A kayak for Clive James

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Less than four weeks out from the Winter Solstice, Australia has experienced the warmest May on record, revelling in mid summer temperatures and azure blue skies.

Across the world, stricken with emphysema, the great writer and thinker Clive James is stranded in England where ‘his lungs of dust’ cannot endure the long haul flight home to his beloved Sydney.

In his new poem, ‘Sentenced to Life’, Clive writes of the English autumn, that the sky is overcast, ‘but my mind basks in the light I never left behind.’

To honour Clive’s yearning for the Australian light, I paddle my kayak down a river that empties into an ancient coastal lake.

Mid stream I rest from my labours and drift with the current, wrapped in silence, the sun daubing the water with gold. I look up to see a great white Sea Eagle overhead, surfing the winds.

For Clive James, this heroic  and flawed man, who says walking is like ‘wading waist-deep in clay’, I pray his spirit soars and flies free.

And even as the Pacific sunset is but a dream in his nights made long by coughing, Clive counts his blessings.

Thank you.

Sentenced to Life

Sentenced to life, I sleep face-up as though

Ice-bound, lest I should cough the night away,

And when I walk the mile to town, I show

The right technique for wading through deep clay.

A sad man, sorrier than he can say.

But surely not so guilty he should die

Each day from knowing that his race is run:

My sin was to be faithless. I would lie

As if I could be true to everyone

At once, and all the damage that was done

Was in the name of love, or so I thought.

I might have met my death believing this,

But no, there was a lesson to be taught.

Now, not just old, but ill, with much amiss,

I see things with a whole new emphasis.

My daughter’s garden has a goldfish pool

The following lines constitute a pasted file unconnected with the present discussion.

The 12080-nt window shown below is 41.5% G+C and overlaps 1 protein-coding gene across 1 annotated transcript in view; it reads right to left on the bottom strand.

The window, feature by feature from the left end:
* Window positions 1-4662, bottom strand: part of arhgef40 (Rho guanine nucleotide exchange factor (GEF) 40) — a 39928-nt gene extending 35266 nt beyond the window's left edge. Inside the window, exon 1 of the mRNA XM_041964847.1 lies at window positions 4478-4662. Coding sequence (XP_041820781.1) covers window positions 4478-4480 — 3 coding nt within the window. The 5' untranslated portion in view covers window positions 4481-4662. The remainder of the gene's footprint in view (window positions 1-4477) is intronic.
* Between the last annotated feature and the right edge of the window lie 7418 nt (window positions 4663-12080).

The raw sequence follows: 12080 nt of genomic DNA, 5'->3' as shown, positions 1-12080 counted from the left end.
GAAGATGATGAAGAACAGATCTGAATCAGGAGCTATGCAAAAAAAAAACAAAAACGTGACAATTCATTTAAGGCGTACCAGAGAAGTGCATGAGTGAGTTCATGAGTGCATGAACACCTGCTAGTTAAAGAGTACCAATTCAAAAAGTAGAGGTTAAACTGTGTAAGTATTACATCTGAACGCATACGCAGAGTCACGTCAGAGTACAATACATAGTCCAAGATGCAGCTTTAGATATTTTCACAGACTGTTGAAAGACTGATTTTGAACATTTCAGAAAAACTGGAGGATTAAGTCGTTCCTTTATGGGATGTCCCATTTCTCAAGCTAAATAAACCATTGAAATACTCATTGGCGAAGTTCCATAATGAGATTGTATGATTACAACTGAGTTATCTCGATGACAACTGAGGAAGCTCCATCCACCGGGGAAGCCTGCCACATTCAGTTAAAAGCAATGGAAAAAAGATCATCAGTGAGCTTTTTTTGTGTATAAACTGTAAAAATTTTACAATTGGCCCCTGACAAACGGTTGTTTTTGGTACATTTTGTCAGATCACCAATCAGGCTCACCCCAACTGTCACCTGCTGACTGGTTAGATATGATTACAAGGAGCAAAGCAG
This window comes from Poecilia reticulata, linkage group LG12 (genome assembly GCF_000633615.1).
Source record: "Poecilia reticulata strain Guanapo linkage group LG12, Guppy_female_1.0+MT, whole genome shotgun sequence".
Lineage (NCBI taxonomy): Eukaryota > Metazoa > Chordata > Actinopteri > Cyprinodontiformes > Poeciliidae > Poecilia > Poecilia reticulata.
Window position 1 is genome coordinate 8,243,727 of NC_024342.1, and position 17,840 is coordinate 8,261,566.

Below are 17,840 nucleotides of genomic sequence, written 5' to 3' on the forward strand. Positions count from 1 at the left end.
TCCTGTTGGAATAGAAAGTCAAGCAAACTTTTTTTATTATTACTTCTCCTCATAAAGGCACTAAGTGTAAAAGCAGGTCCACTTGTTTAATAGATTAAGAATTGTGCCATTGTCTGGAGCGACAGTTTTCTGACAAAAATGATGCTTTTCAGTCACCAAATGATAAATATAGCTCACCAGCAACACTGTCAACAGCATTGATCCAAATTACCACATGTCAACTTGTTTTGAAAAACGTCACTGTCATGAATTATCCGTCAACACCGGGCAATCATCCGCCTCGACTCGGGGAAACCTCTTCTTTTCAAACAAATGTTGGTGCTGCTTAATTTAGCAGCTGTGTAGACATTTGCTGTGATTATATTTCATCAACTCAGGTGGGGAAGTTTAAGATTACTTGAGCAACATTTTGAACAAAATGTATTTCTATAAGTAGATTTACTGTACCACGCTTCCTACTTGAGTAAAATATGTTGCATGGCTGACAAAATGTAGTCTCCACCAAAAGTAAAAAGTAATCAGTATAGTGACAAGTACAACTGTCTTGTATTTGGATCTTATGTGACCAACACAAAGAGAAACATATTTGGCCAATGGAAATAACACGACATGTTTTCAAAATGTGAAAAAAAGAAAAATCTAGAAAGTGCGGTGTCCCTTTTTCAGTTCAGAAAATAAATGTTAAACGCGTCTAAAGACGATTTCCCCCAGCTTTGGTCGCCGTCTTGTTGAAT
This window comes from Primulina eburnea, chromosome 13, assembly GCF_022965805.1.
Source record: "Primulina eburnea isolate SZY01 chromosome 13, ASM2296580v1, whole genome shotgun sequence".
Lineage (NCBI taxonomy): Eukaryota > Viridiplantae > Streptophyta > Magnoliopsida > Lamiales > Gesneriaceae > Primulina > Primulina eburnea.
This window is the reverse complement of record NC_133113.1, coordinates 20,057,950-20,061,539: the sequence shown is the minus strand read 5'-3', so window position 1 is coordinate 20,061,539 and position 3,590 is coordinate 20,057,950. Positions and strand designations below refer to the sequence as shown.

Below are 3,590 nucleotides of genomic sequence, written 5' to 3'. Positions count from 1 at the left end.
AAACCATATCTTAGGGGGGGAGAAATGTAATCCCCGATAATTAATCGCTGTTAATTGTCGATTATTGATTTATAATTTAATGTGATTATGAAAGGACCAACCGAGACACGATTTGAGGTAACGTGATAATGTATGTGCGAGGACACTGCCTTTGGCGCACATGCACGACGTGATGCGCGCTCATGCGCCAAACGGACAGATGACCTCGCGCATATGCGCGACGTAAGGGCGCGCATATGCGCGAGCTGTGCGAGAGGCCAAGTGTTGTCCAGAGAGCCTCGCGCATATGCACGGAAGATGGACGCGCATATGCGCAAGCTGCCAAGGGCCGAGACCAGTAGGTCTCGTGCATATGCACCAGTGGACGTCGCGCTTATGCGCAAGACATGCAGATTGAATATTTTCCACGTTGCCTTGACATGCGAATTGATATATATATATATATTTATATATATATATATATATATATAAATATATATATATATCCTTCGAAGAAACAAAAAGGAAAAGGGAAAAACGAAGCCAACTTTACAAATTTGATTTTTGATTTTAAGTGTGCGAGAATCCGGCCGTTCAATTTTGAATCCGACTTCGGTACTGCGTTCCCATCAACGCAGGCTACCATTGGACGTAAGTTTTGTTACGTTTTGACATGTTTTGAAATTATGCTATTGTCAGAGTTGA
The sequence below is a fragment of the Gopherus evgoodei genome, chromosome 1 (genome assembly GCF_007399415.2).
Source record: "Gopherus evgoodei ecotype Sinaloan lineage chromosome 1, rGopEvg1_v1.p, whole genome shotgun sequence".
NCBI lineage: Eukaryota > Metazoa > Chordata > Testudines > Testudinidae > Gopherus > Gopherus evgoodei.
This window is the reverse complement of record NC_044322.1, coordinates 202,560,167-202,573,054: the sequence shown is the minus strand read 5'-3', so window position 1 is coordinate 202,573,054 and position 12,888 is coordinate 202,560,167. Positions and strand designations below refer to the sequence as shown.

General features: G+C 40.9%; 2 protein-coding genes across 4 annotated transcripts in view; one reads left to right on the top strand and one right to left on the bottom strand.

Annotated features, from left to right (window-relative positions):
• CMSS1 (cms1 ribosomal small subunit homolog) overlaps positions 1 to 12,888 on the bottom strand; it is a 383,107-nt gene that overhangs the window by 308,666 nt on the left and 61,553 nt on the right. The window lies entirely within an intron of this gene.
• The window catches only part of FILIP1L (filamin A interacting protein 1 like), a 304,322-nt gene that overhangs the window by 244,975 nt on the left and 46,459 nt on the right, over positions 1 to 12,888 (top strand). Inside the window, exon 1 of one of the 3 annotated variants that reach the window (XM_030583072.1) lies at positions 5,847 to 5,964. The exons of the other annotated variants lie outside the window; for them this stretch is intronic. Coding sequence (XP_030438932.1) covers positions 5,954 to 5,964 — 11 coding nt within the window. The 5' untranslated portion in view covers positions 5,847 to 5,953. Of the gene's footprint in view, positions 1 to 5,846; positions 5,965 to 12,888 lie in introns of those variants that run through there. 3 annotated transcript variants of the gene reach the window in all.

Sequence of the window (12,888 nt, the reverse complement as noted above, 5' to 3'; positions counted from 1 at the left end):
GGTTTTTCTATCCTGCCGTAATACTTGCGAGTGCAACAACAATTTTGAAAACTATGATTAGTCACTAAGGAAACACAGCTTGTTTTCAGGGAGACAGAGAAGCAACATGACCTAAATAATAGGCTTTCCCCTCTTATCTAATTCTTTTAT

With six fish, each a little finger long.

I stand and watch them following their rule

Of never touching, never going wrong:

Trajectories as perfect as plain song.

Once, I would not have noticed; nor have known

The name for Japanese anemones,

So pale, so frail. But now I catch the tone

Of leaves. No birds can touch down in the trees

Without my seeing them. I count the bees.

Even my memories are clearly seen:

Whence comes the answer if I’m told I must

Be aching for my homeland. Had I been

Dulled in the brain to match my lungs of dust

There’d be no recollection I could trust.

Yet I, despite my guilt, despite my grief,

Watch the Pacific sunset, heaven sent,

In glowing colours and in sharp relief,

Painting the white clouds when the day is spent,

As if it were my will and testament –

As if my first impressions were my last,

And time had only made them more defined,

Now I am weak. The sky is overcast

Here in the English autumn, but my mind

Basks in the light I never left behind.

— Clive James

clive james

 

 

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2 thoughts on “A kayak for Clive James

  1. Barb, what a wonderful work. I have only recently begun to read poetry, and I am finding it more and more intriguing, more engaging, and I am still trying to figure it out. I will have to find ways to work the phrase “wading through deep clay” into my posts, because that is exactly what it feels like. Thank you so much for sharing this. Take care, Bill

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  2. Barbara – Each time I read your writing, I think to myself, this is the best I’ve read, she’ll never top this it’s so good. Then, you appear on my screen and the magic of your words dance in glee because once again I’m in awe of your mastery of storytelling. Your prose so lyrical they should be set to music. And, it’s absolutely brilliant that no one has to click on anything to read the awesome work of Clive James. You are indeed a work of art. I’m blessed a thousand times over to have found you and your writing. Now, if we could just get together for a song fest. Sheri

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